Bakithi Kumalo, bass player in Paul Simon’s band, was responsible for the bass solo in the song You Can Call Me Al, the first single from Paul Simon’s Graceland album.
Released in 1986, Graceland remains today one of the most ground-breaking, important pop albums of all time.
The album topped the charts in eight different countries, including Canada (it peaked at number three on the Billboard U.S. chart), and earned Simon Grammy Awards for Album of the Year (1987) and Record of the Year (1988).
More importantly, though, Simon’s landmark album introduced listeners across the globe to what is known as world music.
Simon involved a number of African musicians and singers in the recording of the album. For many in the western world, Graceland was their first exposure to Joseph Shabalala, Ladysmith Black Mambazo, The Gaza Sisters, Ray Phiri and Youssou N’Dour. Graceland was one of three or four key albums that helped to popularize African music outside of that continent.
Simon’s insistence, however, on recording much of the album in Johannesburg, South Africa, at the height of apartheid, was deemed controversial by many. By 1986, myriad artists had banded together to boycott the country due to apartheid’s sanctioned racial segregation, and political and economic discrimination against nonwhites.
Twenty-five years after the recording of that album, the documentary film Under African Skies was released, in conjunction with a 25th anniversary edition of Graceland.
The film documents the circumstances surrounding the landmark collection of songs, under the shadow of an uneasy political and cultural climate.
Niagara residents will have the chance to meet Bakithi Kumalo for a special screening of the film on Nov. 7 at the Niagara-on-the-Lake Public Library. It’s part of the Voices of Freedom Festival, which is, in turn, part of the annual Bravo Niagara! Festival of the Arts.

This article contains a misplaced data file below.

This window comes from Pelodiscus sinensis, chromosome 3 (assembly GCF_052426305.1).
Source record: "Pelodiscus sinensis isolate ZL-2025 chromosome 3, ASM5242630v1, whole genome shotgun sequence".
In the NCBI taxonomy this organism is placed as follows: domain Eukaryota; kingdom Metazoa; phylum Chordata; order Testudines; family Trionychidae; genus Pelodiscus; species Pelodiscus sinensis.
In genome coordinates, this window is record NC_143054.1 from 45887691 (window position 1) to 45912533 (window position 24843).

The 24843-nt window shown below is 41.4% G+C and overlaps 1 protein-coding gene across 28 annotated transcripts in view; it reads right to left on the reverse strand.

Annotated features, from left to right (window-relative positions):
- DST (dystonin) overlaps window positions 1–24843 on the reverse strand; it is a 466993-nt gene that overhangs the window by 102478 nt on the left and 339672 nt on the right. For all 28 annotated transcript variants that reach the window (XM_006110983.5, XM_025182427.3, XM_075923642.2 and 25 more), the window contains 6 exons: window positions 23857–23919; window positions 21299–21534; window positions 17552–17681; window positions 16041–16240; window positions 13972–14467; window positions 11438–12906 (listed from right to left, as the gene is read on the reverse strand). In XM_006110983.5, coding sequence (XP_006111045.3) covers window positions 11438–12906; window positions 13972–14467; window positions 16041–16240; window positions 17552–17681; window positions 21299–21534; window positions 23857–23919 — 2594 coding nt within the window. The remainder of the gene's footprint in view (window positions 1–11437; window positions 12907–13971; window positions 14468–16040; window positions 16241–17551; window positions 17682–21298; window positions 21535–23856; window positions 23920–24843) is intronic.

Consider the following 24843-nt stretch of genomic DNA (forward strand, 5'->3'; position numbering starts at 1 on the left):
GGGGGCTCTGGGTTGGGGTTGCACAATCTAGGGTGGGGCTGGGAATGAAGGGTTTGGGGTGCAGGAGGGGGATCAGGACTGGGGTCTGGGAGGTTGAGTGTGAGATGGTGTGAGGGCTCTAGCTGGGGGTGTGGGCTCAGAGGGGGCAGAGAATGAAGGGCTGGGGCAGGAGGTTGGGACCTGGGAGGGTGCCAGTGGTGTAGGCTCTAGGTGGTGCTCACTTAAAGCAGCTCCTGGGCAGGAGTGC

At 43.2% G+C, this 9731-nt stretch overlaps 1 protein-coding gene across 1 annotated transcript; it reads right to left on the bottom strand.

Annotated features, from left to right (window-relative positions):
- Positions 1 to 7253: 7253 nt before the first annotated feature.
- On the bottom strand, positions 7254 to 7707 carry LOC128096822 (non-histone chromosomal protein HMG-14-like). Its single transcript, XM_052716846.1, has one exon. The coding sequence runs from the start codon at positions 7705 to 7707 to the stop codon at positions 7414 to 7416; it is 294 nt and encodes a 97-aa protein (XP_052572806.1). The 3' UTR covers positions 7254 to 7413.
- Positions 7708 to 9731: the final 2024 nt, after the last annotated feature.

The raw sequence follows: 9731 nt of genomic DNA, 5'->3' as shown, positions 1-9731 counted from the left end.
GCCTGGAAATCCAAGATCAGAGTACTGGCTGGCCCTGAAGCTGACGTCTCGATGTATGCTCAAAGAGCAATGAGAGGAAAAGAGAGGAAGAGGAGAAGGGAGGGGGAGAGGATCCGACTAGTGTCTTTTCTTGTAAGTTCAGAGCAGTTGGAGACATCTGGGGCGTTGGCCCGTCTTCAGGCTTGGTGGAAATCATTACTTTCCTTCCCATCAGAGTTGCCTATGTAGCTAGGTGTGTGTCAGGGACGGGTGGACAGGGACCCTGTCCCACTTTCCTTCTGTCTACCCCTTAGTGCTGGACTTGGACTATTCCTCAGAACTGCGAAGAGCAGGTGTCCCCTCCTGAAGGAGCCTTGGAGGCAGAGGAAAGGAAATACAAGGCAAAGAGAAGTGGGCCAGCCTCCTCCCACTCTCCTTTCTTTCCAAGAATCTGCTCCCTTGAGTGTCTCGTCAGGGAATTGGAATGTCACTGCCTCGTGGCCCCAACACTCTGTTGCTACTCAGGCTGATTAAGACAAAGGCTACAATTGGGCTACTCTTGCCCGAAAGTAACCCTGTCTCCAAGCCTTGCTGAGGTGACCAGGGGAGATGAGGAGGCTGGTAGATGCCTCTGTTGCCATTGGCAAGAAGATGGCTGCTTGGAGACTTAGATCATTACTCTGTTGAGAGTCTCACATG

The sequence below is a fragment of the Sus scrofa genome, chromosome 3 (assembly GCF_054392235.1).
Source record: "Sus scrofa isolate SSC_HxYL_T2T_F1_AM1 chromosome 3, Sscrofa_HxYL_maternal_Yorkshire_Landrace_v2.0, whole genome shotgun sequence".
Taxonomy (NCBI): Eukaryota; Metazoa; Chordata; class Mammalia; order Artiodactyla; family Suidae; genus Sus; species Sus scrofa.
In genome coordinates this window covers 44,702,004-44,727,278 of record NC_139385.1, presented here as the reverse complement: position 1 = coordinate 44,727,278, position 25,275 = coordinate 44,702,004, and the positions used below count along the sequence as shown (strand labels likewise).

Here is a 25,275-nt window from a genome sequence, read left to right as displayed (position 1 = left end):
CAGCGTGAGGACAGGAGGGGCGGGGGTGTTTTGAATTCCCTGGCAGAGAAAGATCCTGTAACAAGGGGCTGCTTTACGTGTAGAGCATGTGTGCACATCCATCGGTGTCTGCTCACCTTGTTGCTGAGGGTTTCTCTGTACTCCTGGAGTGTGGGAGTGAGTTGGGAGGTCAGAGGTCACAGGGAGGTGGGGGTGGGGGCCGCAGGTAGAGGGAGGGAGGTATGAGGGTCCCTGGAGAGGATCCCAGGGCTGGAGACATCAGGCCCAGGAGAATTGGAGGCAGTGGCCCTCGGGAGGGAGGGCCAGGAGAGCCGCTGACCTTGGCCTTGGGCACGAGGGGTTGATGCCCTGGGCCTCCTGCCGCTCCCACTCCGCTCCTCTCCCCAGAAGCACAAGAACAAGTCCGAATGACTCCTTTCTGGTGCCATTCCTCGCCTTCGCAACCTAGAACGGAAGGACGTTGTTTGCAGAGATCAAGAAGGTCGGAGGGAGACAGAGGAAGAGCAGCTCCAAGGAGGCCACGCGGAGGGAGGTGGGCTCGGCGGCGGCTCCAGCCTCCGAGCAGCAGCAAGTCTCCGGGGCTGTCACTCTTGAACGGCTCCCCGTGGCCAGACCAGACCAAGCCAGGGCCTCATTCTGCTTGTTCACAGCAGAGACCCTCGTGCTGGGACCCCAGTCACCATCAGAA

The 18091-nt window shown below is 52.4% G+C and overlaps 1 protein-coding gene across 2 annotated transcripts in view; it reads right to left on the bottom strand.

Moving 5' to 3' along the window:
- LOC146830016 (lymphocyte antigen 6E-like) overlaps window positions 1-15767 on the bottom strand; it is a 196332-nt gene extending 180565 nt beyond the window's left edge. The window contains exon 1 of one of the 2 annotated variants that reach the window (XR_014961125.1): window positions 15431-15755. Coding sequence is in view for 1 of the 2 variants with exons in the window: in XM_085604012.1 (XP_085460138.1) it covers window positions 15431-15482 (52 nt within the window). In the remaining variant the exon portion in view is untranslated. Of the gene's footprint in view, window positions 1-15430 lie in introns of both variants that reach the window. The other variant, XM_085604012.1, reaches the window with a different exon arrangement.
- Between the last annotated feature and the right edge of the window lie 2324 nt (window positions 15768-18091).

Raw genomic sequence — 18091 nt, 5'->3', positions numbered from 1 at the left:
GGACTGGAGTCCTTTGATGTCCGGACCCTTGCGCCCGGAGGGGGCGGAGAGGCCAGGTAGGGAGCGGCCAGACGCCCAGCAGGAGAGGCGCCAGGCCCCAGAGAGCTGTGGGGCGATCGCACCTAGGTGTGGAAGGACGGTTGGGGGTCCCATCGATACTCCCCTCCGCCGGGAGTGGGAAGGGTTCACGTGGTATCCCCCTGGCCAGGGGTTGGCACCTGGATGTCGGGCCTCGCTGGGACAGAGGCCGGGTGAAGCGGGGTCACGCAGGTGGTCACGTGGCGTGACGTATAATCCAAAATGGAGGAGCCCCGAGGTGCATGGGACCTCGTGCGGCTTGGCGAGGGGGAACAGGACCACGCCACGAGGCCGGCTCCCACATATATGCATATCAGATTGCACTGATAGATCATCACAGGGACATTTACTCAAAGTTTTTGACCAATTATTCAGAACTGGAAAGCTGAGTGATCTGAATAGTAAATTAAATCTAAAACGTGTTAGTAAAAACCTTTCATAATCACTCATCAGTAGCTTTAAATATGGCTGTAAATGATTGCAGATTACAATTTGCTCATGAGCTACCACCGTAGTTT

Co-founder of the festival, Alexis Spieldenner, says “the Voices of Freedom Festival was founded to raise awareness of the Niagara Region’s significant Black history, but it has grown to become an important platform for many different underrepresented histories and peoples. The festival gives voice to music that was borne out of oppression and highlights the ongoing journey to freedom.”
Under African Skies, with Kumalo introducing the film, fits right into that description.
Kumalo has been the bassist in Simon’s touring band since those Graceland days. It was during Simon’s 2018 Farewell Tour that Spieldenner and her mother, Bravo co-founder Christine Mori met with him, and expressed their interest in inviting him to be a part of this year’s Voices of Freedom Festival.
In this, the fourth year for Voices of Freedom, having an artist of Kumalo’s stature as part of the festival’s outreach program is a huge boost.
At the library, Kumalo will be sharing his own story about growing up under apartheid, and commenting on the film’s depiction of the reunion of many of the original musicians 25 years after the recording.
Spieldenner describes the film as a reflection on Graceland, and says Kumalo will talk about his “discovery” by Paul Simon and the overall impact of the music on people around the world.
The film does not skirt around the issues inherent to the times. Simon suffered backlash from many, who accused him of breaking the United Nations cultural boycott of South Africa, designed to put pressure on the regime to end apartheid.
In addition to his appearance at the film screening, Kumalo will be meeting and playing with students of Laura Secord Secondary School’s music department that afternoon as part of the Voices of Freedom outreach program. This session is open to the public, as well.
As Spieldenner says, Bravo Niagara! “strives to produce extraordinary concert experiences, as well as to connect communities through the power of music, and to inspire a life-long appreciation of music.”
Kumalo will be playing bass with the Larnell Lewis Band on Friday, Nov. 8, as they open for Monty Alexander and his Harlem-Kingston Express.
The Laura Secord students will also perform with Lewis’ band that evening. That show takes place at the First Ontario Performing Arts Centre in St. Catharines.
Also happening in NOTL on Saturday, Nov. 9 is the Artists and Activists Roundtable at the Niagara Historical Museum on Castlereagh Street.
Participants in the roundtable include Kumalo, producer and artist manager Céline Peterson, and Stanford Thompson, founder and executive director of the El Sistema-inspired organization Play On, Philly!, which has brought social transformation to several million disadvantaged children around the world through music.
The focus of the roundtable will be exploring the role of artists in society and the historic and present-day intersection of music and social change.
Seats are still available for the film screening, the roundtable and the Friday evening concert.
Visit bravoniagara.org to reserve tickets.